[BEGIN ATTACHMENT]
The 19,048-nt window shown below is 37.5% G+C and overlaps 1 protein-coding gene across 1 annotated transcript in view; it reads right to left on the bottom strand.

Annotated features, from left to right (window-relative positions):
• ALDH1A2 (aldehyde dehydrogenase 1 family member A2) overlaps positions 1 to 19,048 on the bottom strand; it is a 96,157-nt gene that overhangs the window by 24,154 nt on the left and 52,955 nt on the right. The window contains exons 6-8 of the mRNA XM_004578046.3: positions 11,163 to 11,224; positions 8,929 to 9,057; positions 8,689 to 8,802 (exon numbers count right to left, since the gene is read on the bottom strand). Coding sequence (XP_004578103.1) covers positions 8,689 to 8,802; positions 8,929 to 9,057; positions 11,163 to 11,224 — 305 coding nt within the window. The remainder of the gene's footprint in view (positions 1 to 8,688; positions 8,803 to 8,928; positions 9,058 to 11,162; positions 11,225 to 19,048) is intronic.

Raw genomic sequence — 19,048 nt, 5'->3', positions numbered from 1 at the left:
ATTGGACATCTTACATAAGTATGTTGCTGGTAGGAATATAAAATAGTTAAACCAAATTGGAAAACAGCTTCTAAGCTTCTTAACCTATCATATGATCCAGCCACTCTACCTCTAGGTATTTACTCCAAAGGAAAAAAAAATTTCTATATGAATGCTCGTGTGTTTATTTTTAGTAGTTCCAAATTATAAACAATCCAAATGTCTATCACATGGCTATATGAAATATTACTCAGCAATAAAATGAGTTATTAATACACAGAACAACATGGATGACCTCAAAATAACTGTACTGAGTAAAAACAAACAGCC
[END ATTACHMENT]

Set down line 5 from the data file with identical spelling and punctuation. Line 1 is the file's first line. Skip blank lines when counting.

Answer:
ATTGGACATCTTACATAAGTATGTTGCTGGTAGGAATATAAAATAGTTAAACCAAATTGGAAAACAGCTTCTAAGCTTCTTAACCTATCATATGATCCAGCCACTCTACCTCTAGGTATTTACTCCAAAGGAAAAAAAAATTTCTATATGAATGCTCGTGTGTTTATTTTTAGTAGTTCCAAATTATAAACAATCCAAATGTCTATCACATGGCTATATGAAATATTACTCAGCAATAAAATGAGTTATTAATACACAGAACAACATGGATGACCTCAAAATAACTGTACTGAGTAAAAACAAACAGCC